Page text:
DETROIT (AP) — Cleveland Browns coach Hue Jackson had two goals in his post-game news conference Sunday at Ford Field. He wasn't going to let rookie quarterback DeShone Kizer take any of the blame for Cleveland's 38-24 loss to the Detroit Lions, and he wasn't going to talk about moral victories.
DETROIT (AP) — Cleveland Browns coach Hue Jackson had two goals in his post-game news conference Sunday at Ford Field.
He wasn't going to let rookie quarterback DeShone Kizer take any of the blame for Cleveland's 38-24 loss to the Detroit Lions, and he wasn't going to talk about moral victories.
"We lost the game," Jackson said. "I came here to turn this franchise around. I didn't come here for us to play better or to compliment anyone for working hard.
"I came here to win, and we're 0-9."
Kizer had his best game as a pro, throwing for 232 yards and a touchdown while rushing for 57 yards and another score.
"We had an NFL quarterback on the field today," Jackson said. "DeShone made plays with his arm, he made plays with his legs, and he was a leader. He was firing up the offense, the defense and the special teams.
"He's not perfect, but this is the best version we've seen of him."
Kizer, though, made what appeared to be a major mistake at the end of the first half. Cleveland had the ball on the Detroit 2, trailing 17-10 with 15 seconds left and no timeouts. Kizer appeared to change the call at the line, but his quarterback sneak was swarmed for no gain.
The clock expired before the Browns could get off another player, and Jackson responded with obvious anger on the sideline. After the game, he insisted that anger was solely directed at himself.
"I was mad because that's a situation where we need to score points and I didn't make that happen," he said. "Everything that happened at the end of the half is on me."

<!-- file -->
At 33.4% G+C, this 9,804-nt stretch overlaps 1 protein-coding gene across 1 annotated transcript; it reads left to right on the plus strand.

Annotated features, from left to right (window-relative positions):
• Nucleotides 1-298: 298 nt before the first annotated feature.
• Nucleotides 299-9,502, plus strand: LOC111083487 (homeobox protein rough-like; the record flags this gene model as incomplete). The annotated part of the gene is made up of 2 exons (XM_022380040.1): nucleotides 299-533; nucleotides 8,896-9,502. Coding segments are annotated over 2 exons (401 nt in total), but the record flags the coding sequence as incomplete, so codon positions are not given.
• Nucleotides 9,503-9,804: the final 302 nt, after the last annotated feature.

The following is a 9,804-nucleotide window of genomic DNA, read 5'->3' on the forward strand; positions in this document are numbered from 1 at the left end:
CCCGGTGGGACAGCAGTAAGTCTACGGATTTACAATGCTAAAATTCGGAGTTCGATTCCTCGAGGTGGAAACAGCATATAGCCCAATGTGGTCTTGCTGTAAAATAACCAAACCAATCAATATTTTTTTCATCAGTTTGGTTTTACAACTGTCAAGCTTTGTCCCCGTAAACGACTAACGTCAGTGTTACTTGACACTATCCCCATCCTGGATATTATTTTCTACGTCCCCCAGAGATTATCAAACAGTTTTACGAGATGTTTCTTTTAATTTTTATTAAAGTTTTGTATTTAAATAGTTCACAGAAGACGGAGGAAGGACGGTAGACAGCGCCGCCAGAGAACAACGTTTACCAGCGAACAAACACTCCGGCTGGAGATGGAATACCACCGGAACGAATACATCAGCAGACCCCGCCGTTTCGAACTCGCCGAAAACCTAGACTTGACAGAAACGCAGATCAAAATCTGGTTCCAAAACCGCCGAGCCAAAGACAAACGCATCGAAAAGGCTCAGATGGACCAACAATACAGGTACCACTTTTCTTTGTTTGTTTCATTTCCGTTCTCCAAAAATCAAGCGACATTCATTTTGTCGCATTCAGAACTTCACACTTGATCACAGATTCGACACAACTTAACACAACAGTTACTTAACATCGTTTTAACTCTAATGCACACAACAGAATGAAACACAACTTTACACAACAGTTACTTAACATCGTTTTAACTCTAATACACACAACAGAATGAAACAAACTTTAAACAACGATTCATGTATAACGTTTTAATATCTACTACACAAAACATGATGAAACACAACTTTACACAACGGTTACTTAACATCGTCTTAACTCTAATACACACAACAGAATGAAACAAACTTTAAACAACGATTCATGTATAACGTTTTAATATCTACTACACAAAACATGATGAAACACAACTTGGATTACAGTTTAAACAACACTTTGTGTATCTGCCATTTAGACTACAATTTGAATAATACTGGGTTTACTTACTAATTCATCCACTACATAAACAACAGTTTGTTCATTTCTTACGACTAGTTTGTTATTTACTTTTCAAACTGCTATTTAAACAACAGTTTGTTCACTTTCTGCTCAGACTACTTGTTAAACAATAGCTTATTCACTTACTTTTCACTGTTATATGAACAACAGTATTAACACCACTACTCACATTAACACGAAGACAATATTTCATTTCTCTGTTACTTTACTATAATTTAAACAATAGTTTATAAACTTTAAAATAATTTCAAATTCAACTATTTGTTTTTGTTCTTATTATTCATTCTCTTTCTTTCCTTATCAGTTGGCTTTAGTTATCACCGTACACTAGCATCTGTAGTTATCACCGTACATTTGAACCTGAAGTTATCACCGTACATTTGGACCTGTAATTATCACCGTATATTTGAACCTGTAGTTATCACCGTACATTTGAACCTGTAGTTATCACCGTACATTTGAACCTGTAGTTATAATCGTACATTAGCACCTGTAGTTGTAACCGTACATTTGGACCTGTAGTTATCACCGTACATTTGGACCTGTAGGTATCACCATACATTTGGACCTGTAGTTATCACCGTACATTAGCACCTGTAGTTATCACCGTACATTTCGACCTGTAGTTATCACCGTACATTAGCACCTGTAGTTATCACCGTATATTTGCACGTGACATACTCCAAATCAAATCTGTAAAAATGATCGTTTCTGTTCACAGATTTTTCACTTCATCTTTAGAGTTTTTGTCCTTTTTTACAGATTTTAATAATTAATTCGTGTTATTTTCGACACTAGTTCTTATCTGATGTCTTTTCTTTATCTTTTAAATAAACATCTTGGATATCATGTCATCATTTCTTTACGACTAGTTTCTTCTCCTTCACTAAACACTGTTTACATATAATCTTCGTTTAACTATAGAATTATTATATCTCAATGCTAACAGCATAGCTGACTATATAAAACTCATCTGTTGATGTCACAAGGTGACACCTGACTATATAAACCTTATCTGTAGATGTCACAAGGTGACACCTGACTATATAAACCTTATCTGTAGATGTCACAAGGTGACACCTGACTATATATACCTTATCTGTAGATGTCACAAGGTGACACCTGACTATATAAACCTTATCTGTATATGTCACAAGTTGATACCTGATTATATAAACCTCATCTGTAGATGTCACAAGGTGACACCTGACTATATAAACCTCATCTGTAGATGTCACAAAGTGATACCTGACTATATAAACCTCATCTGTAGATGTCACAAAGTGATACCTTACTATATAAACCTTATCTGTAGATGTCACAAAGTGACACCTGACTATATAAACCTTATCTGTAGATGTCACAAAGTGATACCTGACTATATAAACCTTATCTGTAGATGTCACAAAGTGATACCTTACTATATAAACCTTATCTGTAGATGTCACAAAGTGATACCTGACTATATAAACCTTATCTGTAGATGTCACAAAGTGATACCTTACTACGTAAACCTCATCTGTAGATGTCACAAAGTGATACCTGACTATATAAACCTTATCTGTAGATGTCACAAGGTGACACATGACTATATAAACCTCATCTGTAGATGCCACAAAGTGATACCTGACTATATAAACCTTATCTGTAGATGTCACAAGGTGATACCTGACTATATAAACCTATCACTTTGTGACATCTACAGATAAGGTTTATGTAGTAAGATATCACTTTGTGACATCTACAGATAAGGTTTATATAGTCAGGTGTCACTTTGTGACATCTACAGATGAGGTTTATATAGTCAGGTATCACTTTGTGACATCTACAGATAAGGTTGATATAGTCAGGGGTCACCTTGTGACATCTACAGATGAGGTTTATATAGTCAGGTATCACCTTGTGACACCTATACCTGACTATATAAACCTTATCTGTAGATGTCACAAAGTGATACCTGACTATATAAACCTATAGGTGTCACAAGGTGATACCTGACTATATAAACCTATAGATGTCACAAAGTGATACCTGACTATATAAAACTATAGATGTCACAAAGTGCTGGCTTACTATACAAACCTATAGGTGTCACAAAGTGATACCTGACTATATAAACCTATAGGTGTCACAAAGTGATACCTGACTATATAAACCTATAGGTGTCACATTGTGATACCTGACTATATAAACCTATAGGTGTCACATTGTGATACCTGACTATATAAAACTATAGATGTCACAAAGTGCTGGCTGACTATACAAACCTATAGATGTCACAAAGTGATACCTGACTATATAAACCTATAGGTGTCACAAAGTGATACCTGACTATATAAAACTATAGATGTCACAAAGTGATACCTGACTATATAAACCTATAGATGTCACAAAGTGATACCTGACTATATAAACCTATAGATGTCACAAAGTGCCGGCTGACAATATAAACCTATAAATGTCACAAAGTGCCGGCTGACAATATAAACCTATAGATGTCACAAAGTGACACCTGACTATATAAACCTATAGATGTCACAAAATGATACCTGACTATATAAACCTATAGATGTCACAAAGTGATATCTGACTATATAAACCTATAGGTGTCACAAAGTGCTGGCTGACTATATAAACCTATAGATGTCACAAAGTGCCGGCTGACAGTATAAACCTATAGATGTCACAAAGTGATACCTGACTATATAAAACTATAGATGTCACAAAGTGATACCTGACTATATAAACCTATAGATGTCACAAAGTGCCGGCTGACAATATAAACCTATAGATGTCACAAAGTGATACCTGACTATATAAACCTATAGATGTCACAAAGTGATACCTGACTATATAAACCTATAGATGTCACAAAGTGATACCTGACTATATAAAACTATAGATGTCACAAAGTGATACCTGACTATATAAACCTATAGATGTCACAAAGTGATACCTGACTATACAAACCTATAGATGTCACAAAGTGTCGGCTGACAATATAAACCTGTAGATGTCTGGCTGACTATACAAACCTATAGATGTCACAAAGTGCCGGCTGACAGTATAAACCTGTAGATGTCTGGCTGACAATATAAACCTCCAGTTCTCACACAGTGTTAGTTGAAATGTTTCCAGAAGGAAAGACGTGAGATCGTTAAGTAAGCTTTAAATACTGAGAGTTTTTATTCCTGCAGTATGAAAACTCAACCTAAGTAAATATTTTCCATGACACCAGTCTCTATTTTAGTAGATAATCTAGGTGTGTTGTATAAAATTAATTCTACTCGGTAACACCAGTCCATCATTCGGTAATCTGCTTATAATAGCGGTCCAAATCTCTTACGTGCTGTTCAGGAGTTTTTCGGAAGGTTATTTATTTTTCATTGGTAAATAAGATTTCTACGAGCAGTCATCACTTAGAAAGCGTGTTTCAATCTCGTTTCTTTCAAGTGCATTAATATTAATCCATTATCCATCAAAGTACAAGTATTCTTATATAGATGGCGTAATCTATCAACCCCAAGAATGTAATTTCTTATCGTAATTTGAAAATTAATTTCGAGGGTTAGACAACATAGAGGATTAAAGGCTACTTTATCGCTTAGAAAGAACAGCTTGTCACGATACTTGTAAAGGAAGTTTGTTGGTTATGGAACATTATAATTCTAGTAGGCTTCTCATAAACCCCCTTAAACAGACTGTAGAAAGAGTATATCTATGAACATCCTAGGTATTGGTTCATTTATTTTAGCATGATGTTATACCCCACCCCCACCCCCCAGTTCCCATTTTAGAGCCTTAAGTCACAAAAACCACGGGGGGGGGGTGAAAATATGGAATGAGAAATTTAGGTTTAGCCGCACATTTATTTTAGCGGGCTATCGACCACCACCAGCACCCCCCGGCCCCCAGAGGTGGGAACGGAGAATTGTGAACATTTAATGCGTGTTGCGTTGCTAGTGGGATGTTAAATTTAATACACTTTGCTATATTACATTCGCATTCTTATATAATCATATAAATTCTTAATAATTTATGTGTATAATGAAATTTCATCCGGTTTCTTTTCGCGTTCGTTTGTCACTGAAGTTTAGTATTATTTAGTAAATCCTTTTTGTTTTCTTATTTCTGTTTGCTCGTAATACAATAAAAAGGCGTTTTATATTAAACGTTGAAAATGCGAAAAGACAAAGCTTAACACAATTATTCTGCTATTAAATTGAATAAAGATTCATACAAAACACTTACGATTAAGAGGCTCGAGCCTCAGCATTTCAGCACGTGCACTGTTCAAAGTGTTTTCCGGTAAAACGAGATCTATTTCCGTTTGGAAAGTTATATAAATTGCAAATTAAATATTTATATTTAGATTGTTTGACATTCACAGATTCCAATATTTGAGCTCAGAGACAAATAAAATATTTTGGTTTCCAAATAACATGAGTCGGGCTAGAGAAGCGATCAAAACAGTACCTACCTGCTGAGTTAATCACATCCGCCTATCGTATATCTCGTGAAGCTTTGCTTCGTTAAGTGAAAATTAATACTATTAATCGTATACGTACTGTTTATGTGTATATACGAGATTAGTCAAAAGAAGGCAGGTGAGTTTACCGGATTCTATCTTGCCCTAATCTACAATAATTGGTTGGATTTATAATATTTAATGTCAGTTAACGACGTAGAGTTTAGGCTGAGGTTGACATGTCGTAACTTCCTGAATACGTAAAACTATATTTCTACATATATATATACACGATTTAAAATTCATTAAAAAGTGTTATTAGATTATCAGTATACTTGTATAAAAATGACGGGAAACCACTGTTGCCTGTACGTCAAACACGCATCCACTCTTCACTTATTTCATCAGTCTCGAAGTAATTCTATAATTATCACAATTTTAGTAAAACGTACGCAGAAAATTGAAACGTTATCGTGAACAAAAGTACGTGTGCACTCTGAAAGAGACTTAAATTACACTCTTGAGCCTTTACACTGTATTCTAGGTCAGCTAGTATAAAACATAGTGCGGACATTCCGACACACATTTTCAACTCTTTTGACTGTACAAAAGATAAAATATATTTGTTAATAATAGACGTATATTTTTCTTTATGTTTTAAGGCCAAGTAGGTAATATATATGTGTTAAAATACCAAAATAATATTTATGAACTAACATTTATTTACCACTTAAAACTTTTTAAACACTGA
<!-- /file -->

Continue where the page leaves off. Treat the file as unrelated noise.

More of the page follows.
Jackson refused to talk about what play had been called and if Kizer made any changes.
"It doesn't matter what we called," he said. "It's on me."
Browns tight end Seth DeValve, though, said Kizer did audible into the quarterback dive.
"We had a different play called, and DeShone took it upon himself to sneak it," DeValve said. "That wasn't a bad thing to do, but we didn't get it and that's unfortunate."
Whoever was at fault at the end of the half, it was far from the only reason the Browns are still winless. They led 10-0 and 24-17 against a lethargic Lions team, but weren't able to cement the advantage with timely stops.
The Lions ran for 104 yards and a touchdown — shocking given the weakness of Detroit's ground game and the strength of Cleveland's run defense — and DeValve made a major mistake in the second quarter.
He caught a pass along the sideline and powered past Lions cornerback Nevin Lawson, but Lawson was able to reach back, strip the ball and return it 44 yards for the touchdown that put the Lions ahead 17-10.
The Browns responded with three strong possessions: the one that came up empty at the end of the half, two long touchdown drives in the third quarter. That gave them the 24-17 lead, but the Lions tied the game, setting up another bad result for the Browns.
With 11 seconds left in the quarter, someone — Jackson wouldn't name names — whiffed on a cornerback blitz. That gave Quandre Diggs a free shot at Kizer, who left with rib injuries.
Cody Kessler replaced Kizer and went 1 for 3 for 5 yards and was sacked three times. By the time Kizer returned with 4:28 to play, the Lions led 38-24 and the game was all but over.
"I think the air is going to go out of any NFL team that loses its starting quarterback," Jackson said. "That's not a fault on this team. I thought we did some good things out there.
"But we're not making the money plays yet. That's how you win games."